Google says D-Wave quantum computer is more than 100 million times faster than a normal chip

Google appears to be more confident about the technical capabilities of its D-Wave 2X quantum computer, which it operates alongside NASA. D-Wave’s machines are the closest thing we have today to quantum computing, which works with quantum bits or qubits.
The superposition of these qubits enable machines to make great numbers of computations to simultaneously, making a quantum computer highly desirable for certain types of processes. In two tests, the Google Quantum Artificial Intelligence Lab today announced that it has found the D-Wave machine to be considerably faster than simulated annealing, a simulation of quantum computation on a classical computer chip.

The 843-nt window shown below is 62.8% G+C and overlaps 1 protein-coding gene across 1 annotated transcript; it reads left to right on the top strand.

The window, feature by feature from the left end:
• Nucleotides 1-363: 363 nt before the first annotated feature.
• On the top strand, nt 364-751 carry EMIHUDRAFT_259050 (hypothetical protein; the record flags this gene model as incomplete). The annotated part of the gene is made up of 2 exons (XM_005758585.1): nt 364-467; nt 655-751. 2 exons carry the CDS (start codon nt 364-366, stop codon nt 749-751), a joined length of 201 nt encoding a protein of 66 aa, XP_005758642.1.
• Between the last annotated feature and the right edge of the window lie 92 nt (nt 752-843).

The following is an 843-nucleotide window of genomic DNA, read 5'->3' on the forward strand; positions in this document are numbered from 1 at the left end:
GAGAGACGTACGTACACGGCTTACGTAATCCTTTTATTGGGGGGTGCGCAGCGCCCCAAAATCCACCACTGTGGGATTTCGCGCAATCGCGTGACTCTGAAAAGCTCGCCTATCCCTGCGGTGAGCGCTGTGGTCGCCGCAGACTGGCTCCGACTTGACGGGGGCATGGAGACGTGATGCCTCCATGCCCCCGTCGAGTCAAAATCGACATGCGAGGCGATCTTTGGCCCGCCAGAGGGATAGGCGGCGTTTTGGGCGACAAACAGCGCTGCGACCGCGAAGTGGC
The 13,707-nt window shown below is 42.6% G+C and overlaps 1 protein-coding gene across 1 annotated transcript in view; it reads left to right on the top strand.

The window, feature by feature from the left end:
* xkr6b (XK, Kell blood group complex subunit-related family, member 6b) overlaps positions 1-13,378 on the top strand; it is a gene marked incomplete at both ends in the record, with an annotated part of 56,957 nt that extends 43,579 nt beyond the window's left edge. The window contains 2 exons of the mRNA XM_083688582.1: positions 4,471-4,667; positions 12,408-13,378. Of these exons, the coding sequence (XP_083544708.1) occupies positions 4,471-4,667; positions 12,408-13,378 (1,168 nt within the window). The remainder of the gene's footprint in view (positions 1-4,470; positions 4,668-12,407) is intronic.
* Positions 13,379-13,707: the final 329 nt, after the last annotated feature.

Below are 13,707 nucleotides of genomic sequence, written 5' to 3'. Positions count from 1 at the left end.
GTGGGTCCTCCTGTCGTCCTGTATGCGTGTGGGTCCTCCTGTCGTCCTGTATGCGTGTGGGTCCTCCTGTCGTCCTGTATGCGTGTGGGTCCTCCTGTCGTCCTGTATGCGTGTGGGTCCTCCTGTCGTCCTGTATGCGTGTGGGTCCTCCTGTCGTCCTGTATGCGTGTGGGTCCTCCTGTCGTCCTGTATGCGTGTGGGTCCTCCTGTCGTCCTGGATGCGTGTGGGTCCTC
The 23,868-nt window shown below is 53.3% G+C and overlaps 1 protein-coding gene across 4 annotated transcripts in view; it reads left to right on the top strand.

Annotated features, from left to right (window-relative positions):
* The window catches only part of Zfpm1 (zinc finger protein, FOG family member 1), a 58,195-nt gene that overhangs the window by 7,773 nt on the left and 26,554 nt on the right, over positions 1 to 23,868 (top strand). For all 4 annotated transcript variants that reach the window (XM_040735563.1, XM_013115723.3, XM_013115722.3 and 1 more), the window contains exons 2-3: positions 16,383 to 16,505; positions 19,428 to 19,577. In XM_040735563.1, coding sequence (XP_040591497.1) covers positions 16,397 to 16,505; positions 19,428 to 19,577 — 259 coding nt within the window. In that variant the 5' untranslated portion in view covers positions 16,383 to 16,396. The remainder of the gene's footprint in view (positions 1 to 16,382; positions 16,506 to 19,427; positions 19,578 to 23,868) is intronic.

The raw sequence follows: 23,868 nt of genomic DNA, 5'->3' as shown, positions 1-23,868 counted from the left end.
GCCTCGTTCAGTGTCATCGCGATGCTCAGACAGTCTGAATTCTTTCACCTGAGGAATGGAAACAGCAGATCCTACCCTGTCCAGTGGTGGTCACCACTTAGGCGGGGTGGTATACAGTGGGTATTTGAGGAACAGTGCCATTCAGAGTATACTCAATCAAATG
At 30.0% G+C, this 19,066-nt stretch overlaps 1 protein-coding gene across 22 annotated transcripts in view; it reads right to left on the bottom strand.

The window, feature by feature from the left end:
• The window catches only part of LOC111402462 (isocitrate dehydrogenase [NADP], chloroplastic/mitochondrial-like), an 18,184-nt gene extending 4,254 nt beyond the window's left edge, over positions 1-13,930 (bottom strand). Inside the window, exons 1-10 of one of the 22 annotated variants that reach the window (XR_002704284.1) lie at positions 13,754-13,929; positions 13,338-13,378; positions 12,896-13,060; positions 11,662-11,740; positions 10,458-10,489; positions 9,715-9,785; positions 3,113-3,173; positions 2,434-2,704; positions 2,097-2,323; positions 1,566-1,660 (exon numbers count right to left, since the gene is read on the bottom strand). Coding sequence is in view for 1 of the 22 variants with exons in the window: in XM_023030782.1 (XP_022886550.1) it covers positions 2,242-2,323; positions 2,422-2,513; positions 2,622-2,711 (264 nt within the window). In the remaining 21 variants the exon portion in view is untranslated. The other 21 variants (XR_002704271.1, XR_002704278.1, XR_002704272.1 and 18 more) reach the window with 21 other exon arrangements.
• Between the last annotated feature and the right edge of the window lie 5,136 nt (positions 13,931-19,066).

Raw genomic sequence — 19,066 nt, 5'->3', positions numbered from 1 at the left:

A Google director of engineering, Hartmut Neven, went over the results of the tests in a blog post:
We found that for problem instances involving nearly 1,000 binary variables, quantum annealing significantly outperforms its classical counterpart, simulated annealing. It is more than 108 times faster than simulated annealing running on a single core.
We also compared the quantum hardware to another algorithm called Quantum Monte Carlo. This is a method designed to emulate the behavior of quantum systems, but it runs on conventional processors. While the scaling with size between these two methods is comparable, they are again separated by a large factor sometimes as high as 108.